SEALANTS: IT'S PREVENTIVE DENTISTRY

WHAT ARE SEALANTS?

A dental sealant is a flowable plastic coating (clear or white) that flows into the pits and grooves of teeth, and when cured hardens and "seals out" food particles, plaque and bacteria from these high risk areas.

It's been estimated that 90% of tooth decay in school children occurs in pits and fissures. (Kaste 1996)

At Tooth & Co Pediatric Dentistry we apply sealant material that is white (easily detected), BPA and BPB free. 

why sealants are indicated?

Even if your child brushes his or her teeth regularly and carefully it is very difficult, and sometimes impossible, to clean in the very tiny pits and grooves present in some of the molars.  Some grooves run deep and are a perfect hiding place for plaque and decay-causing bacteria (figures 1 & 2, courtesy of dentalcare.com). In many instances, decay starting at the base of a deep grove goes un-noticed until it is big enough to be diagnosed visually and/or on the x-ray.  By then the child may be experiencing toothache and/or need a more invasive and expensive procedure, such as a filling, or pulp treatment and a crown.  Tooth decay occurs much faster in children than in adults.

 Fig 1.  Note the irregularities in this typical permanent molar.

Fig 1.  Note the irregularities in this typical permanent molar.

 Fig 2.  A longitudinal section of a fissure.

Fig 2.  A longitudinal section of a fissure.

Sealant flows into the crevices of teeth and "seals out" plaque and bacteria.  By creating a smoother surface in the chewing surfaces of the molars your child can even brush out the sticky foods more effectively (Fig 3 & 4).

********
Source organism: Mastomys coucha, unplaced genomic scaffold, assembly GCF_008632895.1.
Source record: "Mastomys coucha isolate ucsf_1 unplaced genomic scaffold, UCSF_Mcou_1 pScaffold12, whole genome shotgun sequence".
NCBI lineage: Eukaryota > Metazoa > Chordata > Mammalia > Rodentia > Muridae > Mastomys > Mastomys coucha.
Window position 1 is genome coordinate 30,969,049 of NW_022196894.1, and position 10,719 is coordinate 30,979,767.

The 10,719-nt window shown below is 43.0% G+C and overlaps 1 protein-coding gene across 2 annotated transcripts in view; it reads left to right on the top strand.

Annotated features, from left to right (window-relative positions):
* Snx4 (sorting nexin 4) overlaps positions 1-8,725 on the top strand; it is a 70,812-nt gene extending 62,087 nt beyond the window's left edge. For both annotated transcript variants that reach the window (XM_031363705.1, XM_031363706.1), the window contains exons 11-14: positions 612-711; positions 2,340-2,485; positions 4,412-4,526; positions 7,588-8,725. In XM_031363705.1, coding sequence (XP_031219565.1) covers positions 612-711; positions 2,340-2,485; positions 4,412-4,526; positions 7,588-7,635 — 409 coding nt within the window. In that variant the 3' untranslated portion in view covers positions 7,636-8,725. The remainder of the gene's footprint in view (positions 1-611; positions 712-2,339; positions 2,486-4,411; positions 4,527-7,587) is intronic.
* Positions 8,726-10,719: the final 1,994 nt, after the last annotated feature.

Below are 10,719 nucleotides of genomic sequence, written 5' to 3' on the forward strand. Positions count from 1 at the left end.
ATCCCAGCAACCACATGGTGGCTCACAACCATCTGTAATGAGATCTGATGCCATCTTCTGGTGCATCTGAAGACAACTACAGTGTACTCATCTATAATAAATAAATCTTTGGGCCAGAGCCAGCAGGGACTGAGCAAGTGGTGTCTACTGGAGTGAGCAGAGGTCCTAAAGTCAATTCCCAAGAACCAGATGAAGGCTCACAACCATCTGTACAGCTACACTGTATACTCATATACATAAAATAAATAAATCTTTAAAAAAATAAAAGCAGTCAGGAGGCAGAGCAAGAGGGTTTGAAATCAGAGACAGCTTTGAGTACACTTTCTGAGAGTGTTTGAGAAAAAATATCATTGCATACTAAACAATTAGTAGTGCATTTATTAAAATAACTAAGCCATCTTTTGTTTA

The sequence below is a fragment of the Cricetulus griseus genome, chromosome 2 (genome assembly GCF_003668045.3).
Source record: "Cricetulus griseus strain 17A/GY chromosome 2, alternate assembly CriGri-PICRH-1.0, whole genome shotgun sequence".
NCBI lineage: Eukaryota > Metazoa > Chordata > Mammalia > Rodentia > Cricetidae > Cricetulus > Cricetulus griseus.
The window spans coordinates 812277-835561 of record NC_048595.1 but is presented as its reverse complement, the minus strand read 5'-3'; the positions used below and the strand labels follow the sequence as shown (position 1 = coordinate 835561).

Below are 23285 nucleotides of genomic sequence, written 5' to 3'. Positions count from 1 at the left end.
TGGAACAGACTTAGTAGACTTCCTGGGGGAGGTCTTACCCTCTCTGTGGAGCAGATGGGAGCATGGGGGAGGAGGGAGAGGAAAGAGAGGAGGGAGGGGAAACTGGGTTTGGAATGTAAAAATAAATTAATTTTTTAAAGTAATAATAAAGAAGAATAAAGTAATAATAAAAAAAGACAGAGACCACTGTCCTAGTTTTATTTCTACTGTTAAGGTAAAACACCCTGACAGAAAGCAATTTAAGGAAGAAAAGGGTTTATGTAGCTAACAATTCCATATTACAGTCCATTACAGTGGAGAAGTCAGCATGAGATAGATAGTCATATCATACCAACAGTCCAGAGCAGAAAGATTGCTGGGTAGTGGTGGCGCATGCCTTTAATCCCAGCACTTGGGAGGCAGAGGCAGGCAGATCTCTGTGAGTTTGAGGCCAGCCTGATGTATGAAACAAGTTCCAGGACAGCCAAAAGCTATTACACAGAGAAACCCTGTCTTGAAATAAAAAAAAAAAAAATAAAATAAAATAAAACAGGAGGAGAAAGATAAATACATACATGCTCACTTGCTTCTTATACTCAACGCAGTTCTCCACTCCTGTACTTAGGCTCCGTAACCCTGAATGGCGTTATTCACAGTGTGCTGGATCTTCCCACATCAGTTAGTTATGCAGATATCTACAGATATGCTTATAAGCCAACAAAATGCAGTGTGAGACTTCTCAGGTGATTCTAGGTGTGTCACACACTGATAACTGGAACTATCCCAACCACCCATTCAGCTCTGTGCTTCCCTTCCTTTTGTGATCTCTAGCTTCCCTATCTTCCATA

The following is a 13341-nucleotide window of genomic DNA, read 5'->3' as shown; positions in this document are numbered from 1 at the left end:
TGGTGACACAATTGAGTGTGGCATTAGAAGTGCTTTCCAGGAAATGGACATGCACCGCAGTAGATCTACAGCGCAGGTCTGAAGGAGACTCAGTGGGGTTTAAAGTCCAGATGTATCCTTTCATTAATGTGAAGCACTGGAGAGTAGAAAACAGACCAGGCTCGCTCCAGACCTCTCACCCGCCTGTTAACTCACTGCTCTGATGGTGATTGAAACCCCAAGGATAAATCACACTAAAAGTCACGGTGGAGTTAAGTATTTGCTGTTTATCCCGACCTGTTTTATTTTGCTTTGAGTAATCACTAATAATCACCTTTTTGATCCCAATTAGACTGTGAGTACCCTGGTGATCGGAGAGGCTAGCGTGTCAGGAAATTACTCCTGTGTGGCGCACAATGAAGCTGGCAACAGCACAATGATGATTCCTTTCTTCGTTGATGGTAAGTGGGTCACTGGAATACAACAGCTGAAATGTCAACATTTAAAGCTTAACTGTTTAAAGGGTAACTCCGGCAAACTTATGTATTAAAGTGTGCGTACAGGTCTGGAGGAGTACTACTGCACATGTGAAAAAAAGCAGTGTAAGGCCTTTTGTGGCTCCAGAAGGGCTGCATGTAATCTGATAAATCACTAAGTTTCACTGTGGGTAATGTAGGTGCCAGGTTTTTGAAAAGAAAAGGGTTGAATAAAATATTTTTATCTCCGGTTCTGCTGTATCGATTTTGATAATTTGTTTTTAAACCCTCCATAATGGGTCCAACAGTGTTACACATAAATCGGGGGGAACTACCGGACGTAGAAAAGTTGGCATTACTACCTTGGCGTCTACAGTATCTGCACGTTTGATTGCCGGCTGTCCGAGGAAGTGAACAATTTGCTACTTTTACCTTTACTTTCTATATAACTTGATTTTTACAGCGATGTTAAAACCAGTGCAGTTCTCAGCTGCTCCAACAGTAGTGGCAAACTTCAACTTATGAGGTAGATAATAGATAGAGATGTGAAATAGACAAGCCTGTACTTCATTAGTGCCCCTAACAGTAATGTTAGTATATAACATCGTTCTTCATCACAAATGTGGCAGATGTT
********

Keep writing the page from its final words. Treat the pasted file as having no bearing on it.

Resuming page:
Fig 3.  Normal anatomy of a lower molar before sealant.

Fig 3.  Normal anatomy of a lower molar before sealant.

 Fig 4.  The molar above with sealant in place.

Fig 4.  The molar above with sealant in place.

 

HOW ARE SEALANTS APPLIED?

Application of sealants is a pain-free and quick procedure that is often performed during your child's routine exam and cleaning appointment.  It is also a procedure for which most insurances provide coverage, however, we can assist you in finding out more details on your particular plan benefits.

  • The tooth, often a molar or a premolar, is cleaned, conditioned and dried.
  • Sealant is applied with a tiny brush and allowed to flow into the irregularities of the tooth.
  • A special light is used to cure the sealant in a matter of seconds.

The entire procedure takes a minute or two for each tooth.  Your child will be able to eat and drink as normal immediately after the appointment.  For sealants to last for years, the integrity of margins of sealants is checked at your child's routine dental visits.  Due to normal everyday functions, such as brushing and chewing foods, sealants may be dislodged or damaged.  In such instances, new sealant may be applied to repair or replace the original sealant. 

"When a child receives sealants, they are 5.22 times less likely to experience caries on all surfaces than children that do not receive sealants. (Bravo and colleagues) Ongoing research continues to find this procedure effective, safe, and of a low enough cost that all populations can access this service. With the use of fluorides, regular dental evaluations, patient education, plaque control, reduction of sugar exposure, and the use of dental sealants, successive generations will have healthy, non-restored dentitions." ( Mary Ann Haisch, RDH, MPA)